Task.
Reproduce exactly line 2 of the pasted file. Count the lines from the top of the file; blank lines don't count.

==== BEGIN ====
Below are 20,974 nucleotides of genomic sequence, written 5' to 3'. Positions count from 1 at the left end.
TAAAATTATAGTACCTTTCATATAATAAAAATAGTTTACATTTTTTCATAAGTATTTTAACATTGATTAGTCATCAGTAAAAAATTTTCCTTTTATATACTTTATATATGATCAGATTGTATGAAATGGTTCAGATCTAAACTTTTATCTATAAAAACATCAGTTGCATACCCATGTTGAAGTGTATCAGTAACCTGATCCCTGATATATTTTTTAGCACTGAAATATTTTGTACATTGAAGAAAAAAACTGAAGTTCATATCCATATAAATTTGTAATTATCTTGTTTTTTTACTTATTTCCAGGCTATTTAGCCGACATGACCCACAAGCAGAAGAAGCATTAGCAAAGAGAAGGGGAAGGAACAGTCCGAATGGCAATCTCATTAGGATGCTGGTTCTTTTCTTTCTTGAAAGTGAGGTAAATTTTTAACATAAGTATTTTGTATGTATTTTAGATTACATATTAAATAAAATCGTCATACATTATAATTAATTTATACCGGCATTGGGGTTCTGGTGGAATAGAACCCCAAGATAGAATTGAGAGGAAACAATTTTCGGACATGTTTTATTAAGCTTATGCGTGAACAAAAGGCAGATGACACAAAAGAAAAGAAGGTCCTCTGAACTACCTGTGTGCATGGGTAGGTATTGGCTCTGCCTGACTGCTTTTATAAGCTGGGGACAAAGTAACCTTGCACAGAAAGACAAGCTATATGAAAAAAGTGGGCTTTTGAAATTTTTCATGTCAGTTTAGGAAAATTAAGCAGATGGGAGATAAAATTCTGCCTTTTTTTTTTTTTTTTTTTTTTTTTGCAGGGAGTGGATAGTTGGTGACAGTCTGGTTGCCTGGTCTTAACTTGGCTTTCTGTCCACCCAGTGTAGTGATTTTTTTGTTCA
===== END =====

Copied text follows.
TAAAATTATAGTACCTTTCATATAATAAAAATAGTTTACATTTTTTCATAAGTATTTTAACATTGATTAGTCATCAGTAAAAAATTTTCCTTTTATATACTTTATATATGATCAGATTGTATGAAATGGTTCAGATCTAAACTTTTATCTATAAAAACATCAGTTGCATACCCATGTTGAAGTGTATCAGTAACCTGATCCCTGATATATTTTTTAGCACTGAAATATTTTGTACATTGAAGAAAAAAACTGAAGTTCATATCCATATAAATTTGTAATTATCTTGTTTTTTTACTTATTTCCAGGCTATTTAGCCGACATGACCCACAAGCAGAAGAAGCATTAGCAAAGAGAAGGGGAAGGAACAGTCCGAATGGCAATCTCATTAGGATGCTGGTTCTTTTCTTTCTTGAAAGTGAGGTAAATTTTTAACATAAGTATTTTGTATGTATTTTAGATTACATATTAAATAAAATCGTCATACATTATAATTAATTTATACCGGCATTGGGGTTCTGGTGGAATAGAACCCCAAGATAGAATTGAGAGGAAACAATTTTCGGACATGTTTTATTAAGCTTATGCGTGAACAAAAGGCAGATGACACAAAAGAAAAGAAGGTCCTCTGAACTACCTGTGTGCATGGGTAGGTATTGGCTCTGCCTGACTGCTTTTATAAGCTGGGGACAAAGTAACCTTGCACAGAAAGACAAGCTATATGAAAAAAGTGGGCTTTTGAAATTTTTCATGTCAGTTTAGGAAAATTAAGCAGATGGGAGATAAAATTCTGCCTTTTTTTTTTTTTTTTTTTTTTTTTGCAGGGAGTGGATAGTTGGTGACAGTCTGGTTGCCTGGTCTTAACTTGGCTTTCTGTCCACCCAGTGTAGTGATTTTTTTGTTCA